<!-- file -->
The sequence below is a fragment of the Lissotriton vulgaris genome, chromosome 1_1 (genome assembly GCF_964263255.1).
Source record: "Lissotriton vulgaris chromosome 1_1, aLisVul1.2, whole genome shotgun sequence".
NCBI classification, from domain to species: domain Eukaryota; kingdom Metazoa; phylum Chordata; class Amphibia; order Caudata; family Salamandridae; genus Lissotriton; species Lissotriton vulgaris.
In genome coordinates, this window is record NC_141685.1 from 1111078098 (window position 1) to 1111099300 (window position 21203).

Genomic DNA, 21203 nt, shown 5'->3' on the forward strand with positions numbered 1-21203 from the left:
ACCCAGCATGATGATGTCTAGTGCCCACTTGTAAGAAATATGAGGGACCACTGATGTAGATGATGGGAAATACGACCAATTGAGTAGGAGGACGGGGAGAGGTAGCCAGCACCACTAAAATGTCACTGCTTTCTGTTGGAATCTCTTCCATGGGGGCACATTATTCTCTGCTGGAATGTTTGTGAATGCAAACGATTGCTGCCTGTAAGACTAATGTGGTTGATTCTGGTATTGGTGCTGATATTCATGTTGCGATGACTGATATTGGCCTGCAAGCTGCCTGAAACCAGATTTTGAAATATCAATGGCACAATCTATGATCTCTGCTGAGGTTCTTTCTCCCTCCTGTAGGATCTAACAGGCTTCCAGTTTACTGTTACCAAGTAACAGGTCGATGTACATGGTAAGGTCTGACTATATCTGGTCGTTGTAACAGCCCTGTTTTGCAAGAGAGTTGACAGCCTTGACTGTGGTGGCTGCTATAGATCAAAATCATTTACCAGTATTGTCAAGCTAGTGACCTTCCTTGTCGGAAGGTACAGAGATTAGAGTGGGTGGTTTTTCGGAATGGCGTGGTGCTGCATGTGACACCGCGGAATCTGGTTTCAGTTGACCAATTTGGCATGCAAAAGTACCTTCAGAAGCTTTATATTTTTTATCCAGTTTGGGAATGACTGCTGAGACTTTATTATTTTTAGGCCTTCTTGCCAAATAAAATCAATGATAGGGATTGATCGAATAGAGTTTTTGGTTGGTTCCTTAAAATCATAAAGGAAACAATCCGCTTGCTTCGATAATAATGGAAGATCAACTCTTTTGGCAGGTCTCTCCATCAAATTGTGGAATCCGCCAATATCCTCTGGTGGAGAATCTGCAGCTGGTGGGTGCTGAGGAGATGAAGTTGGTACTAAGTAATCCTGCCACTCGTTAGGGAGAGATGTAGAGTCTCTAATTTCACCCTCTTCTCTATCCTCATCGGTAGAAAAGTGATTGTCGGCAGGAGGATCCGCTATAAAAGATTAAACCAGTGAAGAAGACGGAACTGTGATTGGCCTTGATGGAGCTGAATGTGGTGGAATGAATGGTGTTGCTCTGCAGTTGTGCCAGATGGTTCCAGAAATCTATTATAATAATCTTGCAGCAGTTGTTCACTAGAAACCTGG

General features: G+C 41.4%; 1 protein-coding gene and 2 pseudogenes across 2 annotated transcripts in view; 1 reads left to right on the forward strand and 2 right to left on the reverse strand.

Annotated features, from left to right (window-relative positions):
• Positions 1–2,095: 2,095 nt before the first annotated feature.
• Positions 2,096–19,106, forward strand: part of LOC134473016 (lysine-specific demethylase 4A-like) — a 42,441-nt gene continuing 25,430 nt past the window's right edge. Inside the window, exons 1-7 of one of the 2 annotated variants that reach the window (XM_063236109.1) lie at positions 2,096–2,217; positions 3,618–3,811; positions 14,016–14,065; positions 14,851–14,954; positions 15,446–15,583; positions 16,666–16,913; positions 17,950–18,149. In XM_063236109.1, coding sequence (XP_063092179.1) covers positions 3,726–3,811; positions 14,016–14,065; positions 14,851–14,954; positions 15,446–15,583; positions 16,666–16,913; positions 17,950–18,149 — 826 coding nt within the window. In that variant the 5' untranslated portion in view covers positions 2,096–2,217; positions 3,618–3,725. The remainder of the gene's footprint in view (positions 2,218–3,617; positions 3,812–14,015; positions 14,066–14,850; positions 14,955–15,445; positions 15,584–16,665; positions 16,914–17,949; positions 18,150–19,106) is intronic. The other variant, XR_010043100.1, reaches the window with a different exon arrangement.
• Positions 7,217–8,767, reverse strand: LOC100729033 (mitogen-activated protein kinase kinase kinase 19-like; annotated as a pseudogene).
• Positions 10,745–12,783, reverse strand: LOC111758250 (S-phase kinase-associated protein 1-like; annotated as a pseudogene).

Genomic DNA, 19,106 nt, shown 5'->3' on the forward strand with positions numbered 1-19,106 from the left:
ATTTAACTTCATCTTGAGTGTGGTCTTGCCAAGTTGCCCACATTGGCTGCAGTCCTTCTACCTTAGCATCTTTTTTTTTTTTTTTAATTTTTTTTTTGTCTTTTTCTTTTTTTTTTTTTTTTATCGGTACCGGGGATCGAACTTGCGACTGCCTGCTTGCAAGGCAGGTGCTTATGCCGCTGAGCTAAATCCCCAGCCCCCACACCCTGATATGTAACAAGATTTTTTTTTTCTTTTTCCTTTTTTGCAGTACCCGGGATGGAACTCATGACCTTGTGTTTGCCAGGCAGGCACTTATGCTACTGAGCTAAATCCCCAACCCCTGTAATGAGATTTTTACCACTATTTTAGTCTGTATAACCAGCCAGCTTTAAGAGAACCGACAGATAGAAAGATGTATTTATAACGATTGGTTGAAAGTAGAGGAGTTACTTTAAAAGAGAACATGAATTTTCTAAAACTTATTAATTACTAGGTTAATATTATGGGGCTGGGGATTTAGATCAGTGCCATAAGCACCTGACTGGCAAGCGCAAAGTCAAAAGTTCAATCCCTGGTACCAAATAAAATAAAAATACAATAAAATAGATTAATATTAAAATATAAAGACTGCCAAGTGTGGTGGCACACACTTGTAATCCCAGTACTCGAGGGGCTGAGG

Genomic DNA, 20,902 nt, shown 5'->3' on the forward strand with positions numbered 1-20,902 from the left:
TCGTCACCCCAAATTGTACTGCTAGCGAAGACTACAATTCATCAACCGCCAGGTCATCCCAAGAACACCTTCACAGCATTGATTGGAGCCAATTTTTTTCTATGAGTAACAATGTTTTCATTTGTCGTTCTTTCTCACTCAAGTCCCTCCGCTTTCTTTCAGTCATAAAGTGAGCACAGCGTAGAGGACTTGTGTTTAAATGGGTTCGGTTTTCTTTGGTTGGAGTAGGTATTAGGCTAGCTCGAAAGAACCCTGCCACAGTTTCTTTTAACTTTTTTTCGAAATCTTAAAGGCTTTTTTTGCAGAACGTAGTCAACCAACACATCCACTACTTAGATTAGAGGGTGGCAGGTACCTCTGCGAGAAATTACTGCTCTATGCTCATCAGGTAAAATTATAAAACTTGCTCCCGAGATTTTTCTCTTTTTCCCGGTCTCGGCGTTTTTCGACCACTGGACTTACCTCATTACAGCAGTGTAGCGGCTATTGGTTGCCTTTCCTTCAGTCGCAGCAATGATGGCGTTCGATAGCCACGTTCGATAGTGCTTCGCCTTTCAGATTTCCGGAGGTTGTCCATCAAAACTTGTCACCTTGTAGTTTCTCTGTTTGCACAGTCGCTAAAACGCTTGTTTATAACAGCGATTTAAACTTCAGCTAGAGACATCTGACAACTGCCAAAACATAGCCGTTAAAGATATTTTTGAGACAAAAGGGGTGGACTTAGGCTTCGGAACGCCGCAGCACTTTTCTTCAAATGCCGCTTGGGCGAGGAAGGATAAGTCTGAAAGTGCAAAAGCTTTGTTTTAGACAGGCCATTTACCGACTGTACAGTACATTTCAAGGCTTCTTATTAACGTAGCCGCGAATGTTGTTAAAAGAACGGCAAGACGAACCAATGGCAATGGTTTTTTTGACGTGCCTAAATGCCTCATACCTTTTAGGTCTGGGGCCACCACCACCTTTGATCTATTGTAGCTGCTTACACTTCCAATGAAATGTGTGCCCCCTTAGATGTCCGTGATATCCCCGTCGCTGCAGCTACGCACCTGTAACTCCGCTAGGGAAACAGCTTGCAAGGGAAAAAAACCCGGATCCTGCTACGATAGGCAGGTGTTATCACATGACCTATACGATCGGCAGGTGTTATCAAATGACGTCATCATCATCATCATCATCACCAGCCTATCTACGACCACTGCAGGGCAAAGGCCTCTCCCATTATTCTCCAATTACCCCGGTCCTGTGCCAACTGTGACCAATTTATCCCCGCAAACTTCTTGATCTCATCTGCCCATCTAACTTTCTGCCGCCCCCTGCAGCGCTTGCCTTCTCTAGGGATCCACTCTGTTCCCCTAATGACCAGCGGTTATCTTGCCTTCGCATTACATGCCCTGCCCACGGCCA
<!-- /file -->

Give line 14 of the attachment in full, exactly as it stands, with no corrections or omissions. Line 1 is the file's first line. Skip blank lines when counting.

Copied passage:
ATTTAACTTCATCTTGAGTGTGGTCTTGCCAAGTTGCCCACATTGGCTGCAGTCCTTCTACCTTAGCATCTTTTTTTTTTTTTTTAATTTTTTTTTTGTCTTTTTCTTTTTTTTTTTTTTTTATCGGTACCGGGGATCGAACTTGCGACTGCCTGCTTGCAAGGCAGGTGCTTATGCCGCTGAGCTAAATCCCCAGCCCCCACACCCTGATATGTAACAAGATTTTTTTTTTCTTTTTCCTTTTTTGCAGTACCCGGGATGGAACTCATGACCTTGTGTTTGCCAGGCAGGCACTTATGCTACTGAGCTAAATCCCCAACCCCTGTAATGAGATTTTTACCACTATTTTAGTCTGTATAACCAGCCAGCTTTAAGAGAACCGACAGATAGAAAGATGTATTTATAACGATTGGTTGAAAGTAGAGGAGTTACTTTAAAAGAGAACATGAATTTTCTAAAACTTATTAATTACTAGGTTAATATTATGGGGCTGGGGATTTAGATCAGTGCCATAAGCACCTGACTGGCAAGCGCAAAGTCAAAAGTTCAATCCCTGGTACCAAATAAAATAAAAATACAATAAAATAGATTAATATTAAAATATAAAGACTGCCAAGTGTGGTGGCACACACTTGTAATCCCAGTACTCGAGGGGCTGAGG